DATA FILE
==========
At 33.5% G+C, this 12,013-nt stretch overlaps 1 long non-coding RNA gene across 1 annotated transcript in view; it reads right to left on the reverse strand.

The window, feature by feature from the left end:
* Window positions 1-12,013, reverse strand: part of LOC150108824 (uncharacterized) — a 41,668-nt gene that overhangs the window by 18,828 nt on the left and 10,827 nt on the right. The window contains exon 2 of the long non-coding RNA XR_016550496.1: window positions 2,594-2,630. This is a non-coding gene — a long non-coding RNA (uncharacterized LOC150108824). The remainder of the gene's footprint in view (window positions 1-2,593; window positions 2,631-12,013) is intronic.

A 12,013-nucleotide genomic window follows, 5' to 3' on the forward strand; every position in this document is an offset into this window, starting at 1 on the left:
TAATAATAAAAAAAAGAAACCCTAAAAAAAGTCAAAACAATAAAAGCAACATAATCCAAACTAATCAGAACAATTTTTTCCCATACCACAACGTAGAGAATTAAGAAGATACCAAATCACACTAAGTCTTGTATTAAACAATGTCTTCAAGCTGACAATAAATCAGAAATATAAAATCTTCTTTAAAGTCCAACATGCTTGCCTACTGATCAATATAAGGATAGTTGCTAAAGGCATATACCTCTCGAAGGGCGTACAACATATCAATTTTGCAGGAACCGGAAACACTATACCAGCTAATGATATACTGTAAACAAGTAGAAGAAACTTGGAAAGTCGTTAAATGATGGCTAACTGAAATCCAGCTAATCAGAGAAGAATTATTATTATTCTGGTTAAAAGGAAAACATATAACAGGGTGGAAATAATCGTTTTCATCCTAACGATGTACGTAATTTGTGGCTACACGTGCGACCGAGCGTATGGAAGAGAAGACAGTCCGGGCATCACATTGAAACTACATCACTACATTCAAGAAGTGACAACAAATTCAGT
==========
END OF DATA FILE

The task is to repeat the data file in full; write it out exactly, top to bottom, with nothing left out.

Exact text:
At 33.5% G+C, this 12,013-nt stretch overlaps 1 long non-coding RNA gene across 1 annotated transcript in view; it reads right to left on the reverse strand.

The window, feature by feature from the left end:
* Window positions 1-12,013, reverse strand: part of LOC150108824 (uncharacterized) — a 41,668-nt gene that overhangs the window by 18,828 nt on the left and 10,827 nt on the right. The window contains exon 2 of the long non-coding RNA XR_016550496.1: window positions 2,594-2,630. This is a non-coding gene — a long non-coding RNA (uncharacterized LOC150108824). The remainder of the gene's footprint in view (window positions 1-2,593; window positions 2,631-12,013) is intronic.

A 12,013-nucleotide genomic window follows, 5' to 3' on the forward strand; every position in this document is an offset into this window, starting at 1 on the left:
TAATAATAAAAAAAAGAAACCCTAAAAAAAGTCAAAACAATAAAAGCAACATAATCCAAACTAATCAGAACAATTTTTTCCCATACCACAACGTAGAGAATTAAGAAGATACCAAATCACACTAAGTCTTGTATTAAACAATGTCTTCAAGCTGACAATAAATCAGAAATATAAAATCTTCTTTAAAGTCCAACATGCTTGCCTACTGATCAATATAAGGATAGTTGCTAAAGGCATATACCTCTCGAAGGGCGTACAACATATCAATTTTGCAGGAACCGGAAACACTATACCAGCTAATGATATACTGTAAACAAGTAGAAGAAACTTGGAAAGTCGTTAAATGATGGCTAACTGAAATCCAGCTAATCAGAGAAGAATTATTATTATTCTGGTTAAAAGGAAAACATATAACAGGGTGGAAATAATCGTTTTCATCCTAACGATGTACGTAATTTGTGGCTACACGTGCGACCGAGCGTATGGAAGAGAAGACAGTCCGGGCATCACATTGAAACTACATCACTACATTCAAGAAGTGACAACAAATTCAGT